“I’ve always told younger professionals that your career evolves,” he said. “You may start out thinking you want to do one thing, but then the opportunity presents itself and you don’t always know how it’s going to turn out. Sometimes it’s those unforeseen opportunities that wind up becoming career-making decisions. That’s more or less what happened to me. I also advise young professionals to identify a career that they are passionate about and they will be successful.”
Some of those career-making decisions came in the form of VSCPA involvement. Martin joined the VSCPA’s Litigation Committee in 1992, later serving as its chair, and then formed the Business Valuation Committee and served as its first chair. It was then that he approached then-VSCPA CEO Tom Berry to propose a CPE day focused on valuation, litigation and forensics, which later evolved into the Society’s annual Business Valuation, Fraud & Litigation Services Conference (BVFLS), which is now in its 18th year.
That success led to a nomination from the VSCPA to join the AICPA’s Business Valuation Committee, where he impressed enough people for him to earn the AICPA’s Business Valuation Volunteer of the Year award twice. Those honors stemmed from his work as an instructor for the AICPA’s National Business Valuation School, as editor of the AICPA ABV e-Alert, and as an editorial advisor and contributing author for the AICPA CPA Expert. Martin also served as Vice-Chair and Chair of the AICPA’s National Business Valuation Conference. In recognition of his lifetime achievements and contributions to the profession, Martin was inducted into the AICPA Business Valuation Hall of Fame in 2012.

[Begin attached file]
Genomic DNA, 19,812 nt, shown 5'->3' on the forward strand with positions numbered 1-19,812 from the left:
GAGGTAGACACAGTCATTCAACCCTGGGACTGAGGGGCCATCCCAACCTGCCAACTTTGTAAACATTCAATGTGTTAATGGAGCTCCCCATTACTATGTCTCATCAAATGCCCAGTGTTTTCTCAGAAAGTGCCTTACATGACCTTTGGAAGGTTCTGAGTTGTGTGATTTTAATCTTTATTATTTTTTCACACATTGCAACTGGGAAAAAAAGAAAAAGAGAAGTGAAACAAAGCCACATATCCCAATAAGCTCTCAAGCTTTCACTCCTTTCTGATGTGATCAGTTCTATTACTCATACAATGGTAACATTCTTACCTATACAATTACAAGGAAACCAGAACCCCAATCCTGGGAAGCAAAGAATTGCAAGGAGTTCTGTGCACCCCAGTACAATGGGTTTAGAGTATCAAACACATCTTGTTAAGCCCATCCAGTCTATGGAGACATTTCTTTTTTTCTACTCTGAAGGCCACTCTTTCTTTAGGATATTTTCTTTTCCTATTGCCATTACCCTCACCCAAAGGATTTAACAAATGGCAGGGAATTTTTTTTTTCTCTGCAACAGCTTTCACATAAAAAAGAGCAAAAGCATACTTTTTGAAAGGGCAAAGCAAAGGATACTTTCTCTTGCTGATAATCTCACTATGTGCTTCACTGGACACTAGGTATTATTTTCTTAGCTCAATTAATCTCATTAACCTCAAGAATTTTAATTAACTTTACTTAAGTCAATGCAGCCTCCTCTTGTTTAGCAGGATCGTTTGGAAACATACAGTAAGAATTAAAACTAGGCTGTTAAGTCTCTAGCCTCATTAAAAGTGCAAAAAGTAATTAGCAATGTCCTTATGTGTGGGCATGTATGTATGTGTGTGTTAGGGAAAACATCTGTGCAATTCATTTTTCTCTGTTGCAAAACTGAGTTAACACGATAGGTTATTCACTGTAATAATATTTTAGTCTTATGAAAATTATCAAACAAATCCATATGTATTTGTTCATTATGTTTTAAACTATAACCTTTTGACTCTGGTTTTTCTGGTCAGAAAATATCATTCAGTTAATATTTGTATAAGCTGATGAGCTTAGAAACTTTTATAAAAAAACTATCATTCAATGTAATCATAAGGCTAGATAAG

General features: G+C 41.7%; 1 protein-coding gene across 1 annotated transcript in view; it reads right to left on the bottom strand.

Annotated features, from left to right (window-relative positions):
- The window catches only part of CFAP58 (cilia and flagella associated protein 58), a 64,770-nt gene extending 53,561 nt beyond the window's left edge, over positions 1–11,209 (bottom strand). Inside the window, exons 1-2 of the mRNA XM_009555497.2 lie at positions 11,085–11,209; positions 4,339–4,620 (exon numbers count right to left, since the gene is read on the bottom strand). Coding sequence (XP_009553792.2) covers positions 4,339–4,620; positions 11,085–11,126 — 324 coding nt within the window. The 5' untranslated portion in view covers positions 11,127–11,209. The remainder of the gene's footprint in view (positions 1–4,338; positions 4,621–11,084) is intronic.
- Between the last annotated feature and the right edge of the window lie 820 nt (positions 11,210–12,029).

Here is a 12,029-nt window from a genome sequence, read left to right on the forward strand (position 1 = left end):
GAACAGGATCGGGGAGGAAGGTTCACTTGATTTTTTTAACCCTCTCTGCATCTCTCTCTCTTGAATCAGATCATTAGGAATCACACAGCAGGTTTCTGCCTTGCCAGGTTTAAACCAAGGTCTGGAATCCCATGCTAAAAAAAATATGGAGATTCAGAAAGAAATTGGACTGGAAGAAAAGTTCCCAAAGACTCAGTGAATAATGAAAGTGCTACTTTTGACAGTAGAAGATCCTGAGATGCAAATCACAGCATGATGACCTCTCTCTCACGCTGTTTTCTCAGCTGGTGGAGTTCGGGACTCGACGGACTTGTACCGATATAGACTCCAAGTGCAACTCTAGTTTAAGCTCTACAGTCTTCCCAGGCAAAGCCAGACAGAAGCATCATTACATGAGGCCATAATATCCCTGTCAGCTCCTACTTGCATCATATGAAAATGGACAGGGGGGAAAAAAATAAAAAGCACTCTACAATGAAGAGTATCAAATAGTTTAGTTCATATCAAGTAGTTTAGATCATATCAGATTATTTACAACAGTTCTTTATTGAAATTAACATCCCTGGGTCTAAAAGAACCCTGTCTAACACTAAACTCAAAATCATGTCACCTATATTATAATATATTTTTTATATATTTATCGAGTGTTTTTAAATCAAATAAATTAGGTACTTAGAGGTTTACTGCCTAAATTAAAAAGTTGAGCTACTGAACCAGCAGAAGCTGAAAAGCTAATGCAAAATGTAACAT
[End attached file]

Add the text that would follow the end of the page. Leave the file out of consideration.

Through it all, Martin continued his involvement with the VSCPA, chairing the BVFLS Planning Committee the entire time with the exception of a short hiatus in the mid-2000s and using his national contacts to bring world-class speakers to the CPA Center in Glen Allen. It’s his way of helping the profession and giving back to people who helped him in his own career.
“It may sound a little cliché in talking about giving back to the profession, but I’ve been very fortunate. The VSCPA did a lot to help me develop professionally — giving me an opportunity at the state level, helping me to get the appointment to work at the national level,” he said. “Doing what I do now is really a way of giving back. There’s a younger generation coming up behind us. For example, I have four, soon to be five people coming up behind me at Keiter. I’m trying to lay the foundation for my successors to enable them to continue to continue to provide our clients with the highest quality of service after I retire.